Stitch embodies the story of the Ugly Duckling, a creature unable to cope with the world around him and unable to find his true family. It is a story that Stitch is attracted to and finds himself in, in the midst of trying to be captured and returned to the Galactic Federation. Lilo is understanding of this story because she finds similar difficulty in her life in that her family was taken from her at an early age and she is left with her sister to pick up the pieces in a world that is not helping them.
Lilo & Stitch presents a story of destruction and being able to find peace in that and because of it. It is one of the most human stories Disney has ever told. It is by far one of the best animated films Disney has ever created, from the beauty and uniqueness of the character designs, the depth of the plot, and the real world situation the characters deal with, to the ultimate call of “family,” which is such a powerful theme for this film. Family can come in many different shapes and sizes and doesn’t need to be connected by blood relation, and this movie drives that concept home in a heart-warming and meaningful way. The characterization of Stitch and Lilo is equal parts, cute, endearing, and funny, and it is hard not to get a little teary eyed as the film culminates.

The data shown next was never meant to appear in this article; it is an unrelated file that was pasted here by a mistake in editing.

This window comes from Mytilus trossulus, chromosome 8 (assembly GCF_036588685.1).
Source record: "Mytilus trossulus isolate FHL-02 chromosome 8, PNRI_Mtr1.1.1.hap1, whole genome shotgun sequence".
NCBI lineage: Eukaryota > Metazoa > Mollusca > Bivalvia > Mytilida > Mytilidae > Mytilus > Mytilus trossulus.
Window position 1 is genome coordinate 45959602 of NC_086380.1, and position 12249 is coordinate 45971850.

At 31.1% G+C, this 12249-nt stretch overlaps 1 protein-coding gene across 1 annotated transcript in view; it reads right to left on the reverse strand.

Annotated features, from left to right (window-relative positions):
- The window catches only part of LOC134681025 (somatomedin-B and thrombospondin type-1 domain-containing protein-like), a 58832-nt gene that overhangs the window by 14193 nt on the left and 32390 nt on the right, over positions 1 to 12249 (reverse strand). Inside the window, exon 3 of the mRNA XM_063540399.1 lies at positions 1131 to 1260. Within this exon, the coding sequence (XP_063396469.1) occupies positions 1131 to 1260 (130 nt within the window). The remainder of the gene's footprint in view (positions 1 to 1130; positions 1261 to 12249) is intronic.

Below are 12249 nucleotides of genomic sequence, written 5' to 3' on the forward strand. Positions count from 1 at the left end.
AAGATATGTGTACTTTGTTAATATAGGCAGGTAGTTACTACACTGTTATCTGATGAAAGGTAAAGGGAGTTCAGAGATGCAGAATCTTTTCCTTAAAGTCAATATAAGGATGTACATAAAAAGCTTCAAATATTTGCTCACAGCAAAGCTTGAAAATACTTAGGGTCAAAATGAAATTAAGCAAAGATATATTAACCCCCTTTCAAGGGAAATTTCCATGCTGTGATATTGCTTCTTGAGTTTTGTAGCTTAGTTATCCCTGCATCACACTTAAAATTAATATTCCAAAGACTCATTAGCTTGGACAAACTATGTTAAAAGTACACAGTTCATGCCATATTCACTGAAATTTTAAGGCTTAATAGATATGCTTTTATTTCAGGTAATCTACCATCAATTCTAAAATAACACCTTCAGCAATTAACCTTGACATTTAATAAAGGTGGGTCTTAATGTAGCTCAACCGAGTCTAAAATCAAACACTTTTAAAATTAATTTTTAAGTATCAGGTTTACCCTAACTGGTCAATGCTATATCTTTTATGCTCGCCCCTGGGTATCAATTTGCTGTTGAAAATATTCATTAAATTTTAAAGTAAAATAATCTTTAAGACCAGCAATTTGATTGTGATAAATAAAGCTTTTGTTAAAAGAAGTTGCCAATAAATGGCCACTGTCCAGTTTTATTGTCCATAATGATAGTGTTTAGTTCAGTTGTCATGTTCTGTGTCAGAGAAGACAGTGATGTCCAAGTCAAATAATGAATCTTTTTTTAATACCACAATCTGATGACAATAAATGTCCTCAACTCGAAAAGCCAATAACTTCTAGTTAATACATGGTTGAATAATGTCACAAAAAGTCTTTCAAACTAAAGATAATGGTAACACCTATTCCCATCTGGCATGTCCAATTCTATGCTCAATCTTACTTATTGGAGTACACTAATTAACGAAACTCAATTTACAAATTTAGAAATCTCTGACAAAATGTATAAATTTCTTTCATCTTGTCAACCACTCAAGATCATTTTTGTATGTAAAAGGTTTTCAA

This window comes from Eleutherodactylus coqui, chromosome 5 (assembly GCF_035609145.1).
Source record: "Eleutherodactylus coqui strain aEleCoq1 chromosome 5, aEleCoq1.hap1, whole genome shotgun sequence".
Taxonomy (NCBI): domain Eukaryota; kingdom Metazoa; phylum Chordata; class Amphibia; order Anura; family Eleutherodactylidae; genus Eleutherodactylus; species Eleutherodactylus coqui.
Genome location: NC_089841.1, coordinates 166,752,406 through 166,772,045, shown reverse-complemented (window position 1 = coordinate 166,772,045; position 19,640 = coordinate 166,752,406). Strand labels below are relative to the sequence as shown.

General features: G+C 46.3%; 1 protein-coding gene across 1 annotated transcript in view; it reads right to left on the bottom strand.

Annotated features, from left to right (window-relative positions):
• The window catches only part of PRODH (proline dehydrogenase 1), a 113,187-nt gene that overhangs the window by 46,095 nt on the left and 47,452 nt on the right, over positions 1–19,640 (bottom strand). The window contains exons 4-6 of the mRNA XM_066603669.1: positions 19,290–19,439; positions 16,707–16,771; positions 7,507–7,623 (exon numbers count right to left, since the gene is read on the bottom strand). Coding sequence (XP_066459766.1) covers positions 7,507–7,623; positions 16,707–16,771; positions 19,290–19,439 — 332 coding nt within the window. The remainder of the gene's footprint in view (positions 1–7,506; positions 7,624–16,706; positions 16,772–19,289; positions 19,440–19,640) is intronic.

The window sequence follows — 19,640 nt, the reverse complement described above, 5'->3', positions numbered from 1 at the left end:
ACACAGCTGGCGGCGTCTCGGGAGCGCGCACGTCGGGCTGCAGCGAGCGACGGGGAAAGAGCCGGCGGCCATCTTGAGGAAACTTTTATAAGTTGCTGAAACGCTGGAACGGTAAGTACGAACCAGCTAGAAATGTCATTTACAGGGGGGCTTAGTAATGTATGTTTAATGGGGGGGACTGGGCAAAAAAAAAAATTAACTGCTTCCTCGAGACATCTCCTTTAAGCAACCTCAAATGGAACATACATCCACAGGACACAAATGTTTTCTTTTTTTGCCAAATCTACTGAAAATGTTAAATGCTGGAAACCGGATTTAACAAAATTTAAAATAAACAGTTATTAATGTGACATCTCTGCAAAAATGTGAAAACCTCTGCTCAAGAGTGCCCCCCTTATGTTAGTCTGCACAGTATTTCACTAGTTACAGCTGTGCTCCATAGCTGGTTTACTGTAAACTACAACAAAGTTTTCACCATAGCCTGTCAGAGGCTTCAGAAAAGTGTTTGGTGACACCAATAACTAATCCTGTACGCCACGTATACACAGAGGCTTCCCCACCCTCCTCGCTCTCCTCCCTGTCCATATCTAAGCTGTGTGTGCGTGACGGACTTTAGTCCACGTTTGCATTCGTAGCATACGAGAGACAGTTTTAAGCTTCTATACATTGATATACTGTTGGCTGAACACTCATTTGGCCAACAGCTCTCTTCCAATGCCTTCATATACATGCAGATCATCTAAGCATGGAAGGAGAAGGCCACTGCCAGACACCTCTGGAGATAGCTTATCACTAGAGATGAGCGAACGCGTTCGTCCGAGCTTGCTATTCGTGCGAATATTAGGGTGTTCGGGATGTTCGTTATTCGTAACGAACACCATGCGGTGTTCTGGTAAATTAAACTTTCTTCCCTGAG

Wendy: A++ – Would watch again. Lilo & Stitch was one of the first and one the of the only movies I’ve watched by myself in a theater. I am really pleased it’s held up after all of these years, and I was able to share it with my friends and family. I hope and also dread that Oliver will find a friendship like Lilo and Stitch’s.
Andre: Aww. What a heartwarming movie. Too often I shy away from animated movies because they have a perception of being childish, but movies like Lilo & Stitch remind me that animated movies can be really entertaining and rewarding. I laughed a bunch while watching Lilo & Stitch, and was left with a warm feeling for hours afterwards. I’ve should watch more movies like this.
Leanna: When you wish upon a star, I want to wish on one from the five stars I’m giving this movie. I had not seen it prior to this guest post, and was a little hesitant about watching a Disney movie that wouldn’t be nostalgic for me. Lilo was such a delightful character to watch, and her dry wit and sarcasm was balanced out well with her empathy and acceptance. It definitely made me want to take a trip to Hawaii, see more Disney movies with strong female leads and storylines, and continue drink whatever I can out of coconuts. Good pick, Wendy!
Ben: 90%. It is hard to find a movie with as much spunk in a character as Lilo. Equal parts jaded cynicism and naive youth creates a wonderful and memorable character with lines like “Pudge controls the weather.” Add on top of that a story of family and overcoming adversity and you have a certified winner. Lilo & Stitch is a wonderful movie that I am open to watch whenever someone asks.